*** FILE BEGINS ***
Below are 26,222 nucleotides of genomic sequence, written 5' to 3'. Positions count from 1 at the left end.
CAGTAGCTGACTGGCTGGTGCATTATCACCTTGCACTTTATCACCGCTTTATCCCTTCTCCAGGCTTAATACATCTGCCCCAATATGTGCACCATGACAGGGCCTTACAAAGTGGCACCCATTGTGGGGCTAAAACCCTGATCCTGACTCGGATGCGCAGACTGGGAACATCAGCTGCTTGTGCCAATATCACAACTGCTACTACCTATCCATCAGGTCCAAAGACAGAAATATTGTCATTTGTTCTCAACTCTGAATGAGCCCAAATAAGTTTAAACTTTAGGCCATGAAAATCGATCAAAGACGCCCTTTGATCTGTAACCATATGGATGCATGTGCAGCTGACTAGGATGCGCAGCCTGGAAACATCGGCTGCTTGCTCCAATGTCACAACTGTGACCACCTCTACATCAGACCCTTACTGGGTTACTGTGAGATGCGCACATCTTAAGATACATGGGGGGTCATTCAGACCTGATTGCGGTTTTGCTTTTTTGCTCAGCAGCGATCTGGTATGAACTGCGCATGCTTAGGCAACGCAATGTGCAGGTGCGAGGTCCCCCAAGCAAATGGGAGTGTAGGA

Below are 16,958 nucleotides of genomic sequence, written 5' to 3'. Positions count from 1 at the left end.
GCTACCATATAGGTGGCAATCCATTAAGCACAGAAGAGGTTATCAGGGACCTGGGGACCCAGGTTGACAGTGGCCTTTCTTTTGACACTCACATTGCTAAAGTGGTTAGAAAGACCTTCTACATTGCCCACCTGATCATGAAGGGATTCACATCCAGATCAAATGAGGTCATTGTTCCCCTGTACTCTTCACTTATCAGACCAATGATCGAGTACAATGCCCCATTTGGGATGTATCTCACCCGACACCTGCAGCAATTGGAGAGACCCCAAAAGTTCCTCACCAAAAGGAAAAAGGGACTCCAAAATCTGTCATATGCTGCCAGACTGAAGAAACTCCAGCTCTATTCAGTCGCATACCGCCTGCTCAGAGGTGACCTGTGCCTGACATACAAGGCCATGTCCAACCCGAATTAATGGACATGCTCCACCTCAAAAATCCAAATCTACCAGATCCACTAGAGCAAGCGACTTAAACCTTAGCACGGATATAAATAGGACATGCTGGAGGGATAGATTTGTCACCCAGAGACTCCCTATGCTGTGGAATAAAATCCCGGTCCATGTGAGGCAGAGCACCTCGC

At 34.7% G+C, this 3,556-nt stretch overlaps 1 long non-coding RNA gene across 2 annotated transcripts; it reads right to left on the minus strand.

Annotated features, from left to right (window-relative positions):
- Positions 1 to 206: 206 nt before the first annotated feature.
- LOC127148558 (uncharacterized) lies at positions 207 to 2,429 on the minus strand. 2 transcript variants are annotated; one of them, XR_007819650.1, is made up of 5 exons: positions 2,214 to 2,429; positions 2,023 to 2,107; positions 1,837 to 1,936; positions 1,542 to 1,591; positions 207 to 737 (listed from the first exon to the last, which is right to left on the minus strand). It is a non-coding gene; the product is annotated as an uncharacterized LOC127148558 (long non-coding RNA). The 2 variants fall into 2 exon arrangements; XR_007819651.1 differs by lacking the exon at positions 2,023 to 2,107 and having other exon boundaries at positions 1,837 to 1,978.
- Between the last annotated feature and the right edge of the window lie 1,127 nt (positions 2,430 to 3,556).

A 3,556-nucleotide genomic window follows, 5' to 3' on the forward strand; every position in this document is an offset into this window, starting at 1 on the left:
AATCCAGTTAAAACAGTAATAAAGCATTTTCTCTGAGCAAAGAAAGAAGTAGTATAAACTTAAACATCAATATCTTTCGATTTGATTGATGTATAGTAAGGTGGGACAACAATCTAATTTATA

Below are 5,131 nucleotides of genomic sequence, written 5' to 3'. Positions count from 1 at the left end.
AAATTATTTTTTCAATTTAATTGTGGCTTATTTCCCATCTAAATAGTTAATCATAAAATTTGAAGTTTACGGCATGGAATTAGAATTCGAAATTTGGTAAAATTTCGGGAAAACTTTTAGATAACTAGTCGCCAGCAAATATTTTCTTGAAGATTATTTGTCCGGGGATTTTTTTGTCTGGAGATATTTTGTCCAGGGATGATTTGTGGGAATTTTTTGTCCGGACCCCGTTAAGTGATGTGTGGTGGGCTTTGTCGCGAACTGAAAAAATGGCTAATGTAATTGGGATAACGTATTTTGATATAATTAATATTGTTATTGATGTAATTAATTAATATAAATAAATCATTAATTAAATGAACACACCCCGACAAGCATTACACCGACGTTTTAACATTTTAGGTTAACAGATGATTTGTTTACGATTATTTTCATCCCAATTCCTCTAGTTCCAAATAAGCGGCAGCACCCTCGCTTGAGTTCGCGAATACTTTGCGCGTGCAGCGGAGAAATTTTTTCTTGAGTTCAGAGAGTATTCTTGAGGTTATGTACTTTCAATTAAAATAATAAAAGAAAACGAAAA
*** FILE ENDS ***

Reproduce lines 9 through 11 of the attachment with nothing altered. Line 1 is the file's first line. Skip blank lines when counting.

- Between the last annotated feature and the right edge of the window lie 1,127 nt (positions 2,430 to 3,556).

A 3,556-nucleotide genomic window follows, 5' to 3' on the forward strand; every position in this document is an offset into this window, starting at 1 on the left:
AATCCAGTTAAAACAGTAATAAAGCATTTTCTCTGAGCAAAGAAAGAAGTAGTATAAACTTAAACATCAATATCTTTCGATTTGATTGATGTATAGTAAGGTGGGACAACAATCTAATTTATA